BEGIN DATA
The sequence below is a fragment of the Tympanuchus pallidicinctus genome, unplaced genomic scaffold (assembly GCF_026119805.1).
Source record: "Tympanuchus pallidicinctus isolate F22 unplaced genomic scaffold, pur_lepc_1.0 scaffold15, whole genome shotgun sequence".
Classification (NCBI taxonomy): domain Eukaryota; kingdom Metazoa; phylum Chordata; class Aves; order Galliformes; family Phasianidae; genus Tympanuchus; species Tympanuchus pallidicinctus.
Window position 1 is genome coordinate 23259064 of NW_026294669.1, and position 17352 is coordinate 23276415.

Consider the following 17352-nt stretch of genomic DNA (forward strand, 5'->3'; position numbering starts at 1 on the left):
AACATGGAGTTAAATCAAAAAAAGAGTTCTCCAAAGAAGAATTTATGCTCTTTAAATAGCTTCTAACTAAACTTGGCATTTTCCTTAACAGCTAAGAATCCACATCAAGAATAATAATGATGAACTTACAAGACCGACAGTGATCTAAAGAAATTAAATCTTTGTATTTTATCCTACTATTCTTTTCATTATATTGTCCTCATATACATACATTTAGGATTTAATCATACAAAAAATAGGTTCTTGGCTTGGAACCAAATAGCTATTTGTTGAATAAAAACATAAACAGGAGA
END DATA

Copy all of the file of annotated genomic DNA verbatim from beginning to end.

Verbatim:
The sequence below is a fragment of the Tympanuchus pallidicinctus genome, unplaced genomic scaffold (assembly GCF_026119805.1).
Source record: "Tympanuchus pallidicinctus isolate F22 unplaced genomic scaffold, pur_lepc_1.0 scaffold15, whole genome shotgun sequence".
Classification (NCBI taxonomy): domain Eukaryota; kingdom Metazoa; phylum Chordata; class Aves; order Galliformes; family Phasianidae; genus Tympanuchus; species Tympanuchus pallidicinctus.
Window position 1 is genome coordinate 23259064 of NW_026294669.1, and position 17352 is coordinate 23276415.

Consider the following 17352-nt stretch of genomic DNA (forward strand, 5'->3'; position numbering starts at 1 on the left):
AACATGGAGTTAAATCAAAAAAAGAGTTCTCCAAAGAAGAATTTATGCTCTTTAAATAGCTTCTAACTAAACTTGGCATTTTCCTTAACAGCTAAGAATCCACATCAAGAATAATAATGATGAACTTACAAGACCGACAGTGATCTAAAGAAATTAAATCTTTGTATTTTATCCTACTATTCTTTTCATTATATTGTCCTCATATACATACATTTAGGATTTAATCATACAAAAAATAGGTTCTTGGCTTGGAACCAAATAGCTATTTGTTGAATAAAAACATAAACAGGAGA